Introducing a Topic

I heard this fabulous lecture by Amanda Gunning at Teachers College last night on Introducing a Topic. Lots of creative ways to get kids involved from the start!

Introducing a New Topic: Outside-In (showing students new information)

Show a video clip

  • The example below would be a great video to introduce static electricity. Another favorite is this video to introduce a wave unit using cell phones:

Have the students read something relevant

  • I love the idea of using literature in science class – this could range from current events in the newspaper to science fiction novels. A good way to introduce genetic engineering would be The Last Book In The Universe.

Read to the students

  • A suggestion for middle school would be Science Verse by Jon Scieszka & Lane Smith.

Do an demonstration

  • Demonstrations are often the easy way out for science teachers, so only use one if it’s relevant and you can explain it.

Play a song

Show a piece of art or photo

  • NASA’s image of the day gallery is brilliant! Several other websites have great science photography galleries as well.

Ways to Introduce a Topic: Inside-Out (using what students already know)

Find out what they know

  • List – write out all of the students’ responses to a question and narrow down later
  • Think-Pair-Share – create a list from the pair’s brainstorm
  • KWL chart – know/want to know/have learned
  • ABC – students fill in key ideas, one for each letter of the alphabet
  • Pass the chalk/pen – everyone has to use the chalk/pen and write something on the board, can be paired with ABC

Ask them to think about a scenario, idea, experience, or problem

Say there was a swimming pool with a shallow end of 3 ft. and a deep end of 8 ft. Point A is in the shallow end and point B  is in the deep end, both at a depth of 2 ft. Which point experiences more water pressure?

  • Using the situation above, have students Think-Pair-Share to develop an answer. The correct answer is that they both experience the same water pressure because they are at the same depth. Common misconceptions include: “A experiences more pressure because of the ground underneath it” and “B experiences more pressure because of all the water underneath it.”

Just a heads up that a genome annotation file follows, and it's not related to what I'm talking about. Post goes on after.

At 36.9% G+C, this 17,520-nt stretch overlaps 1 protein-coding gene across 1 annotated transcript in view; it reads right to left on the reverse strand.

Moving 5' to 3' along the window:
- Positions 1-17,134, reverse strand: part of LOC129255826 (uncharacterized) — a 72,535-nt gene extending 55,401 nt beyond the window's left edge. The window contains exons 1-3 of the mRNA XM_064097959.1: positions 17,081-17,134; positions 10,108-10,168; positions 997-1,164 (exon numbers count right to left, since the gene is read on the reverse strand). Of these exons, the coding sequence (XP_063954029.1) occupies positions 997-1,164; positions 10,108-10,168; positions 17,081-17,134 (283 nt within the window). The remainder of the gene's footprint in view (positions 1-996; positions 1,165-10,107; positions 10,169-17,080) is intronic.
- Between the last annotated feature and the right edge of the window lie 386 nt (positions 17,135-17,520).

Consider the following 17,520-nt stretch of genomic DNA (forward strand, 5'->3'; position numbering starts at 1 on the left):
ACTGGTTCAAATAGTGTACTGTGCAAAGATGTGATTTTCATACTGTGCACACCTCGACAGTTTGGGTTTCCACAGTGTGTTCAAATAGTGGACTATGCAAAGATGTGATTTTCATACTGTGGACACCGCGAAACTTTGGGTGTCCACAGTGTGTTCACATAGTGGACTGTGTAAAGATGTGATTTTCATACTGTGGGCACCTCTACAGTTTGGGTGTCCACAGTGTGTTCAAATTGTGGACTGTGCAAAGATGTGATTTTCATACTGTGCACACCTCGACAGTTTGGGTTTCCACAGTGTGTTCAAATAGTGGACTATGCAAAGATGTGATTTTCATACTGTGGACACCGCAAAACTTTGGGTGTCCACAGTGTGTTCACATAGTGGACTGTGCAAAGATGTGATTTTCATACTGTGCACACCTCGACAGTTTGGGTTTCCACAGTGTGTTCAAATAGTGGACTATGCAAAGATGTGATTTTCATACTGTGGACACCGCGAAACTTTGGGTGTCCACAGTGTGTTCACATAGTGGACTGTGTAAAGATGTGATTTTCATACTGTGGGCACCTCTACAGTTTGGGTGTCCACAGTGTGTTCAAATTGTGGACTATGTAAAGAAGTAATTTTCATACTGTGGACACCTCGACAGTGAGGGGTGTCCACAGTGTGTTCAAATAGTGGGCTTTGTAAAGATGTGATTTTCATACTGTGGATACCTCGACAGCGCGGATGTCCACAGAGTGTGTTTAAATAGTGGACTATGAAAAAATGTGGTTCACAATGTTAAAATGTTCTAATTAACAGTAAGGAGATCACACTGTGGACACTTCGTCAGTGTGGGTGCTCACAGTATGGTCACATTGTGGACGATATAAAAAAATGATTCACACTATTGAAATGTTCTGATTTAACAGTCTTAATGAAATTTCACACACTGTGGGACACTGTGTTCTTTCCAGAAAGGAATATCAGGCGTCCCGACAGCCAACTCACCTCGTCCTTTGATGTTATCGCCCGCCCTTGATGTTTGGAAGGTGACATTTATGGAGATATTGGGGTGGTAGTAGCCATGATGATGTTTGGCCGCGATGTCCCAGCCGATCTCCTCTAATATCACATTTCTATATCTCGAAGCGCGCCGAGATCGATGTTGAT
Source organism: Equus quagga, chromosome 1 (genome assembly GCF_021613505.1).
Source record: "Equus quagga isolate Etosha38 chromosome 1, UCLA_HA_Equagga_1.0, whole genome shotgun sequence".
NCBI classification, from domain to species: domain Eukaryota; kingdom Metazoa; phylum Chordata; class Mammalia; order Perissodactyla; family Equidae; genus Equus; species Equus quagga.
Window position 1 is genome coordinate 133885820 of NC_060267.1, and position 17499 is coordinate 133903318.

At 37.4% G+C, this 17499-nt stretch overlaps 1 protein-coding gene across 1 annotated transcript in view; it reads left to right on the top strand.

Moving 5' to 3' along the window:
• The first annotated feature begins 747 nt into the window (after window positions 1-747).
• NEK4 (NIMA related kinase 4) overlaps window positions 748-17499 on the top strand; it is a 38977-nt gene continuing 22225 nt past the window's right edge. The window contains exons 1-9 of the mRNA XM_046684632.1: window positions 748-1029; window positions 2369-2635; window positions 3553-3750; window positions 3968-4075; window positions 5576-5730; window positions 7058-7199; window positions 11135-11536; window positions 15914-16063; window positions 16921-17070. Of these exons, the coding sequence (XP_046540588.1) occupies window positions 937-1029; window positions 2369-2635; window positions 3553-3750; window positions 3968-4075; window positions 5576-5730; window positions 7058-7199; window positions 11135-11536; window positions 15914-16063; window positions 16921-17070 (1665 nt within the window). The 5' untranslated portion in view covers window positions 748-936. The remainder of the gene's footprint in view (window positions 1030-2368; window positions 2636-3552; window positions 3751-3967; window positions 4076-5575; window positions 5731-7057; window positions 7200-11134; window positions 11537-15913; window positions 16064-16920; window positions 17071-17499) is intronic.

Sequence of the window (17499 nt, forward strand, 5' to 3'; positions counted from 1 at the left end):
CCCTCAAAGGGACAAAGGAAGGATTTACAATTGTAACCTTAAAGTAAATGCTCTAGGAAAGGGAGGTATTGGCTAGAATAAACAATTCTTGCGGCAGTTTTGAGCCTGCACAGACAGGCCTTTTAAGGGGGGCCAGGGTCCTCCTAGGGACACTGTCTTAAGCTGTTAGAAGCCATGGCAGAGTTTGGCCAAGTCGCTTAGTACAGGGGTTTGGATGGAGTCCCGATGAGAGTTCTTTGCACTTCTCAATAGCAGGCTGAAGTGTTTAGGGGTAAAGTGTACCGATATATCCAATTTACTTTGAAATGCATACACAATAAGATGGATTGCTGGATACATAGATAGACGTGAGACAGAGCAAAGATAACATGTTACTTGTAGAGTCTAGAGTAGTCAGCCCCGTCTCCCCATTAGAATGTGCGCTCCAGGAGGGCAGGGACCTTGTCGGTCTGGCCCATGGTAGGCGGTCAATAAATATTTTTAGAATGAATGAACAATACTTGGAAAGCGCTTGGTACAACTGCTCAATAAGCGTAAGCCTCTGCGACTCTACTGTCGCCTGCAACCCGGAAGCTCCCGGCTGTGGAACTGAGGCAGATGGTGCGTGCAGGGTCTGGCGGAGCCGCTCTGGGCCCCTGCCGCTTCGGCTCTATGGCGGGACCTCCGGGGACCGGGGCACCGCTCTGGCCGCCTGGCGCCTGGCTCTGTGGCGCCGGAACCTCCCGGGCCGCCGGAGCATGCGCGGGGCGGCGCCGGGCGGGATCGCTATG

Have them draw something (think-draw-share)

  • You might ask students to draw what happens to a ball when it is thrown horizontally.

Ask a question

  • Always make sure it’s open ended!

Take a poll

  • In a Mechanics Unit, you could ask which will drop first, a textbook or a coin? This can easily turn into a exciting classroom activity where students try to observe, measure, and calculate the answer for themselves.

Personal Experiences

  • Independent Student Observations
  • Share life experiences (briefly!) –> For a discussion on Newton’s 3rd Law: “Have you ever stubbed your toe? Why do you hurt and not the door/corner?”

Example: Introducing The Moon

  • Myths –> werewolfs, people to crazy things on a full moon, man in the moon
  • History –> Galileo
  • What is the Moon? What is it made of? –> cheese?!
  • Where did the Moon come from?
  • Readings –> Goodnight Moon, Hey Diddle Diddle, Sonnet of the Moon by Charles Best
  • Lunar landing –> was it staged or did it really happen? what were the social and political events leading up to it?
  • Student observations –> keep of Moon Log of observations of the sky each night
  • Find pictures of what people have imagined they see in the moon –> introduce different cultures

2 responses to this post.

  1. The fire caused by static and the popcorn experiment are excellent introductions.

    I recall the materials we had in the chemistry lab – a piece of cobalt, yellow phosphorus, sodium, potassium… Just seeing these materials being pared to reveal their surfaces free of oxidation was exciting.


  2. Posted by Leah on October 17, 2009 at 1:15 pm

    I really enjoyed reading the ideas on introducing new topics. At the beginning of each year my first question for my students is “What is science?” Then I read “What Is Science” by Rebecca Kai Dotlich. The students love the book and it gets them to start thinking that science is in everything they do and everywhere they look. Thanks for the great ideas.


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